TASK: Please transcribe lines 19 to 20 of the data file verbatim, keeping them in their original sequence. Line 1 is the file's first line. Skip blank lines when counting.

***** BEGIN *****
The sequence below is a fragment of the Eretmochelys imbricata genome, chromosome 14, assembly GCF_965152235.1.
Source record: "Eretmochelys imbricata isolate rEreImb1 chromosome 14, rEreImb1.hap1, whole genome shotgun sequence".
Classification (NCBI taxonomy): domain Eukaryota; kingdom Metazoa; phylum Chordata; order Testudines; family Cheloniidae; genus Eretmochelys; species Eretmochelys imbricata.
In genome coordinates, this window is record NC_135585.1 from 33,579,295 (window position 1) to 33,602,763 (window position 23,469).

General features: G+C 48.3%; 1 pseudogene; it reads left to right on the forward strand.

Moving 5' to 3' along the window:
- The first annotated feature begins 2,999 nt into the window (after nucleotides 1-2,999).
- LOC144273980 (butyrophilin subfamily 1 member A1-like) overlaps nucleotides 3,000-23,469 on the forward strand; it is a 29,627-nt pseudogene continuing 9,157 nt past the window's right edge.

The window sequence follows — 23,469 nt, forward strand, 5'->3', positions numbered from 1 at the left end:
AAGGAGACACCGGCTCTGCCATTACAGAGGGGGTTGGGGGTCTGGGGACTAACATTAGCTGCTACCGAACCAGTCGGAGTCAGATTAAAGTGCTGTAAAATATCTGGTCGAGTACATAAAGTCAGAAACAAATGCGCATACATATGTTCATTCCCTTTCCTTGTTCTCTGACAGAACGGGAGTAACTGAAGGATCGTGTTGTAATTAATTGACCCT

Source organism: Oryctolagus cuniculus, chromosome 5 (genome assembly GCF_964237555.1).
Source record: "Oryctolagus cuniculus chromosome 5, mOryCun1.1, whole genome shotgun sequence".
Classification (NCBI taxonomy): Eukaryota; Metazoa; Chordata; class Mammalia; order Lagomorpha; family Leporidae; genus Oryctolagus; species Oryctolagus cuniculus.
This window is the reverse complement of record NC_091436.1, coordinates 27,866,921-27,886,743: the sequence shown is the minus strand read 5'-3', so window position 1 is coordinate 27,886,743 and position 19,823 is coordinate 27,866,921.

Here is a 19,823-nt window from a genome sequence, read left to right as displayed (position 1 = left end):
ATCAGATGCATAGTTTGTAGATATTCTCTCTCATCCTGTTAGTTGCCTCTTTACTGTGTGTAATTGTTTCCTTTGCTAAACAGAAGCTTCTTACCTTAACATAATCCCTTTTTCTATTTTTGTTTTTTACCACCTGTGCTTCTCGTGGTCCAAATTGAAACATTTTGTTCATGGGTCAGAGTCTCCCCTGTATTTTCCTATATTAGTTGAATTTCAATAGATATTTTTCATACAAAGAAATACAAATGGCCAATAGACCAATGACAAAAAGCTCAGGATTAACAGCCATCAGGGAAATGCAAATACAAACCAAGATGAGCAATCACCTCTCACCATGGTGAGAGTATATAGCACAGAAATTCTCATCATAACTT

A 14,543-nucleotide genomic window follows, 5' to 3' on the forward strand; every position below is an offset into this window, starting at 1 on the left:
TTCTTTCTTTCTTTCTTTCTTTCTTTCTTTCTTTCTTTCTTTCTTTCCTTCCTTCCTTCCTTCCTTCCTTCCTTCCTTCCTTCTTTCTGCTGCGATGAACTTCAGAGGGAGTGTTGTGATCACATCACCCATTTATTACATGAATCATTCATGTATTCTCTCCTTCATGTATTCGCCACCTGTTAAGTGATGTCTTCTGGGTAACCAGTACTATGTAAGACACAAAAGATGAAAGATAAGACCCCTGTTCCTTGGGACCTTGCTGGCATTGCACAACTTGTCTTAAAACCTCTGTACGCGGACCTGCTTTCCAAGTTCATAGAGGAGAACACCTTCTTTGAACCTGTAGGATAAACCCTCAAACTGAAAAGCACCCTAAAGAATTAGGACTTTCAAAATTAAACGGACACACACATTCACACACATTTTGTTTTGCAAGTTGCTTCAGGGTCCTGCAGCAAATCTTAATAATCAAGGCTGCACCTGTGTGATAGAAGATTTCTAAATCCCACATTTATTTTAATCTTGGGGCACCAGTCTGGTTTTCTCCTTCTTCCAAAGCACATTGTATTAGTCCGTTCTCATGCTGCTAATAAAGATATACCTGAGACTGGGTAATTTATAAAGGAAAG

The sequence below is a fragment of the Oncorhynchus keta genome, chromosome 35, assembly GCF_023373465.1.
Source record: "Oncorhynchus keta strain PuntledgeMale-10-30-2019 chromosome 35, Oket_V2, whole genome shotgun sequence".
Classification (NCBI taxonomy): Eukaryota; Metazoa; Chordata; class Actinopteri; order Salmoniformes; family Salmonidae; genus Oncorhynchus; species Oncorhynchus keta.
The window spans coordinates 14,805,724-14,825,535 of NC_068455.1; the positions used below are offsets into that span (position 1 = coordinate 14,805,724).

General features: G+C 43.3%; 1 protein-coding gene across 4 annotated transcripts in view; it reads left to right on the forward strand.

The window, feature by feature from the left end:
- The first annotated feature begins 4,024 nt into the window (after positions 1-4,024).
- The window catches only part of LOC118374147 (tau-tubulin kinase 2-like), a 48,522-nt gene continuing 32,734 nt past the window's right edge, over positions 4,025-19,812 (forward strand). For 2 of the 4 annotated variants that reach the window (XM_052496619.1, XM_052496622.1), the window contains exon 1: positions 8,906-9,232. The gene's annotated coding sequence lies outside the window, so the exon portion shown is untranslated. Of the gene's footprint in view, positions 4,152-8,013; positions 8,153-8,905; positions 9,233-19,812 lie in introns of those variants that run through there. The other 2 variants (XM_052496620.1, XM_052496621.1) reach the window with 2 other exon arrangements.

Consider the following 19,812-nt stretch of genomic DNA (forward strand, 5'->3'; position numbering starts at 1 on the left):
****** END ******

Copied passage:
The sequence below is a fragment of the Oncorhynchus keta genome, chromosome 35, assembly GCF_023373465.1.
Source record: "Oncorhynchus keta strain PuntledgeMale-10-30-2019 chromosome 35, Oket_V2, whole genome shotgun sequence".